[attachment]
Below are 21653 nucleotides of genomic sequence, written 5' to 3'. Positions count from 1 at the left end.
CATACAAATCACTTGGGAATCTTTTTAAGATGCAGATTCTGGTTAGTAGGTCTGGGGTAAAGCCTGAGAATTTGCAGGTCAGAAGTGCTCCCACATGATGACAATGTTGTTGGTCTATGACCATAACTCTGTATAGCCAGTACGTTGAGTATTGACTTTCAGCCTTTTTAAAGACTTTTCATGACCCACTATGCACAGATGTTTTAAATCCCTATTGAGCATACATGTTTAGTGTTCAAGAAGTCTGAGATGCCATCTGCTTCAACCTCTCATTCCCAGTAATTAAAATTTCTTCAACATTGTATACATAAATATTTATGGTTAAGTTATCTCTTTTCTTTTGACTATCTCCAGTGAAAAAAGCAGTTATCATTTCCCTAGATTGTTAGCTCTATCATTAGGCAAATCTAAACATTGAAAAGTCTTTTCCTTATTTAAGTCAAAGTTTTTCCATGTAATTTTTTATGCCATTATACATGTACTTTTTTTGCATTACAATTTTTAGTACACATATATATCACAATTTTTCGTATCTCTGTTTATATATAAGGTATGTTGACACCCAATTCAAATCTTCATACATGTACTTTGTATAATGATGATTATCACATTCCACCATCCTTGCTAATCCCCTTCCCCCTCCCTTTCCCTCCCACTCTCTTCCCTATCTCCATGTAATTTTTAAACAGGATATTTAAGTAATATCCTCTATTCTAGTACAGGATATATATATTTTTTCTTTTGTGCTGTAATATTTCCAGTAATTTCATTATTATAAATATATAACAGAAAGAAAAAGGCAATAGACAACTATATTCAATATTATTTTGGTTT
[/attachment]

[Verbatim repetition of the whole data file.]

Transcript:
Below are 21653 nucleotides of genomic sequence, written 5' to 3'. Positions count from 1 at the left end.
CATACAAATCACTTGGGAATCTTTTTAAGATGCAGATTCTGGTTAGTAGGTCTGGGGTAAAGCCTGAGAATTTGCAGGTCAGAAGTGCTCCCACATGATGACAATGTTGTTGGTCTATGACCATAACTCTGTATAGCCAGTACGTTGAGTATTGACTTTCAGCCTTTTTAAAGACTTTTCATGACCCACTATGCACAGATGTTTTAAATCCCTATTGAGCATACATGTTTAGTGTTCAAGAAGTCTGAGATGCCATCTGCTTCAACCTCTCATTCCCAGTAATTAAAATTTCTTCAACATTGTATACATAAATATTTATGGTTAAGTTATCTCTTTTCTTTTGACTATCTCCAGTGAAAAAAGCAGTTATCATTTCCCTAGATTGTTAGCTCTATCATTAGGCAAATCTAAACATTGAAAAGTCTTTTCCTTATTTAAGTCAAAGTTTTTCCATGTAATTTTTTATGCCATTATACATGTACTTTTTTTGCATTACAATTTTTAGTACACATATATATCACAATTTTTCGTATCTCTGTTTATATATAAGGTATGTTGACACCCAATTCAAATCTTCATACATGTACTTTGTATAATGATGATTATCACATTCCACCATCCTTGCTAATCCCCTTCCCCCTCCCTTTCCCTCCCACTCTCTTCCCTATCTCCATGTAATTTTTAAACAGGATATTTAAGTAATATCCTCTATTCTAGTACAGGATATATATATTTTTTCTTTTGTGCTGTAATATTTCCAGTAATTTCATTATTATAAATATATAACAGAAAGAAAAAGGCAATAGACAACTATATTCAATATTATTTTGGTTT